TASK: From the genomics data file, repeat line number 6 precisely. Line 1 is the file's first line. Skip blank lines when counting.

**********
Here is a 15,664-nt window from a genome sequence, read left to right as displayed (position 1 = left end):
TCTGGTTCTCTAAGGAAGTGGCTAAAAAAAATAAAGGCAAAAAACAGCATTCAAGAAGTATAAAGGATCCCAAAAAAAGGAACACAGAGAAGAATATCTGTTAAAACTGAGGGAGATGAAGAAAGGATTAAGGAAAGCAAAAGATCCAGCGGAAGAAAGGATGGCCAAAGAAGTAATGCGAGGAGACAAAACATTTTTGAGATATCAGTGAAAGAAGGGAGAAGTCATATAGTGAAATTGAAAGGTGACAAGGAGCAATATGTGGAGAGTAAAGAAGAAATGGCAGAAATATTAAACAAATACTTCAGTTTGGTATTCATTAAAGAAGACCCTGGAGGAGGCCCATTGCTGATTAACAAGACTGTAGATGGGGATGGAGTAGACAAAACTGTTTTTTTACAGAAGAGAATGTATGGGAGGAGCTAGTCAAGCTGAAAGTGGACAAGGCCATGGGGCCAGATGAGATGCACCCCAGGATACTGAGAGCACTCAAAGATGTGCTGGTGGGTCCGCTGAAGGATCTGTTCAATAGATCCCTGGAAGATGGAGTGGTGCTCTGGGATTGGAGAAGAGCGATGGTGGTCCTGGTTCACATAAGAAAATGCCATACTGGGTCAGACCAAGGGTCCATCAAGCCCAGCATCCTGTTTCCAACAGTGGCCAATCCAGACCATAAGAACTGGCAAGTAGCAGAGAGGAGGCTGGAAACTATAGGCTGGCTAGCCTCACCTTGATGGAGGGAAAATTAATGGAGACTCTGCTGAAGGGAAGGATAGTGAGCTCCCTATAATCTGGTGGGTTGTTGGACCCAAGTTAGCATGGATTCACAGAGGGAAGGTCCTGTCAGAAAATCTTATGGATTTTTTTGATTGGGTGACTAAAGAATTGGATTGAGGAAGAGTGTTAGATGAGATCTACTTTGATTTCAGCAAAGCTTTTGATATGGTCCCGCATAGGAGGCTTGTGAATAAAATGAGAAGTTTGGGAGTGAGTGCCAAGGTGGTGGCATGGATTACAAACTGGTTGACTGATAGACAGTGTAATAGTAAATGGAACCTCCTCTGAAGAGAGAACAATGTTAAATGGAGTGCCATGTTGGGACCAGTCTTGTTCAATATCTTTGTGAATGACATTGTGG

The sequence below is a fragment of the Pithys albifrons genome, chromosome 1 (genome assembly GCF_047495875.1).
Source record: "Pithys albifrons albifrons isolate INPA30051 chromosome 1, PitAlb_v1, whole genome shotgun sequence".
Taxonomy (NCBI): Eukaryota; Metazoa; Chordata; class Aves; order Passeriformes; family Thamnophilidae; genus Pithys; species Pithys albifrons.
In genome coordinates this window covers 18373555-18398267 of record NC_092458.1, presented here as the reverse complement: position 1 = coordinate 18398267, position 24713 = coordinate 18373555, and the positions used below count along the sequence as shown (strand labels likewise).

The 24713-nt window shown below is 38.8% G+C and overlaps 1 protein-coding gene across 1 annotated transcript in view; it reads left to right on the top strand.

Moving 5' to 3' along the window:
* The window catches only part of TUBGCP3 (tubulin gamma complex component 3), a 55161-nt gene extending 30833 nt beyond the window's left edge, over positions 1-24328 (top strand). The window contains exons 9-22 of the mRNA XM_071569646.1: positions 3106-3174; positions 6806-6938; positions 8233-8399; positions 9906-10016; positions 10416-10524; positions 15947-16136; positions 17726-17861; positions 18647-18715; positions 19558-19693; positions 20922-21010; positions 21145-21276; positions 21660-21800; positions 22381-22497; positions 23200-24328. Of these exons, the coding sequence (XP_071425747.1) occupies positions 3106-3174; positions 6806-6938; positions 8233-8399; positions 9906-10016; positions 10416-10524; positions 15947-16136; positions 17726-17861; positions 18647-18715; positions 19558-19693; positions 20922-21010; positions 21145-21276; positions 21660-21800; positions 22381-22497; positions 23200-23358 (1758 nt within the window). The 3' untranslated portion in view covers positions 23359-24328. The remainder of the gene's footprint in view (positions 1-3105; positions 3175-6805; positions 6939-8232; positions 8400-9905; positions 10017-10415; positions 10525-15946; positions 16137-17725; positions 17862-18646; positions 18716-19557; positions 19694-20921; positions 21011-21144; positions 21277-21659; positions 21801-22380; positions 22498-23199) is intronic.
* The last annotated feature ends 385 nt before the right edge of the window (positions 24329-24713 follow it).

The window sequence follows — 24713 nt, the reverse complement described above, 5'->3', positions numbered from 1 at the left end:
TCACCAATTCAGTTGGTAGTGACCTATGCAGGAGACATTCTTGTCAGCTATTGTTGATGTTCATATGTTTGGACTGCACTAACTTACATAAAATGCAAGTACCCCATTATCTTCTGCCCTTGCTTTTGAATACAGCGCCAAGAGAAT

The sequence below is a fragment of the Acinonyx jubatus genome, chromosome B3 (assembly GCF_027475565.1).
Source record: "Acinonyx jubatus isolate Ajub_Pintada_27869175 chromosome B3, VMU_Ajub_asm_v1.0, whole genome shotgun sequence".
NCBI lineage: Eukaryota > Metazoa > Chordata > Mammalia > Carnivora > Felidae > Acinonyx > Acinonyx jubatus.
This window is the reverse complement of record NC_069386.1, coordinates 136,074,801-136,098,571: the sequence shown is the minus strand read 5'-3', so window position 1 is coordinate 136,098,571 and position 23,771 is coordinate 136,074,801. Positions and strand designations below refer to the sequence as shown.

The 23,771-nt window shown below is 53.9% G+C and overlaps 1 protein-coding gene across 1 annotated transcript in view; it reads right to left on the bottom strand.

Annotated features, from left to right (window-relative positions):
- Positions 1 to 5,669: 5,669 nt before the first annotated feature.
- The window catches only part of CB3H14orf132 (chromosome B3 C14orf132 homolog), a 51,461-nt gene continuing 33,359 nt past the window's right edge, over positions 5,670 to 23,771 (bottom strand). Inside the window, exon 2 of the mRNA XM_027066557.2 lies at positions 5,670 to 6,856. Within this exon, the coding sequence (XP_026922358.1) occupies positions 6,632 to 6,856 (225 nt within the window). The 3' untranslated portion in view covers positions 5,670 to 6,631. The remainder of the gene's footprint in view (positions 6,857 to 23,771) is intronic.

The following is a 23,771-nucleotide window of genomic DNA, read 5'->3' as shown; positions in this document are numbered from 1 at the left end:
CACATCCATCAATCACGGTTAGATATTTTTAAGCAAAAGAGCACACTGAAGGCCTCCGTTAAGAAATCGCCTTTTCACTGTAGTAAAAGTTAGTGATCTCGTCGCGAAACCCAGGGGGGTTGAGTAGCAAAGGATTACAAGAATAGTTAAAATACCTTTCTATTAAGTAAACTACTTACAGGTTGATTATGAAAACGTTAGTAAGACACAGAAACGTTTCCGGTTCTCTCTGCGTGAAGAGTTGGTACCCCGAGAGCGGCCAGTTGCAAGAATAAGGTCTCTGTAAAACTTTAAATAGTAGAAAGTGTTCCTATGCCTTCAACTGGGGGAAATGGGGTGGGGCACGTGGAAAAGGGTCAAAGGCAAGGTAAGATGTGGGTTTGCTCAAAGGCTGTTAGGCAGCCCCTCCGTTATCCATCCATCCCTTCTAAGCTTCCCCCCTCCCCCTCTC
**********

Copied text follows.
In genome coordinates this window covers 18373555-18398267 of record NC_092458.1, presented here as the reverse complement: position 1 = coordinate 18398267, position 24713 = coordinate 18373555, and the positions used below count along the sequence as shown (strand labels likewise).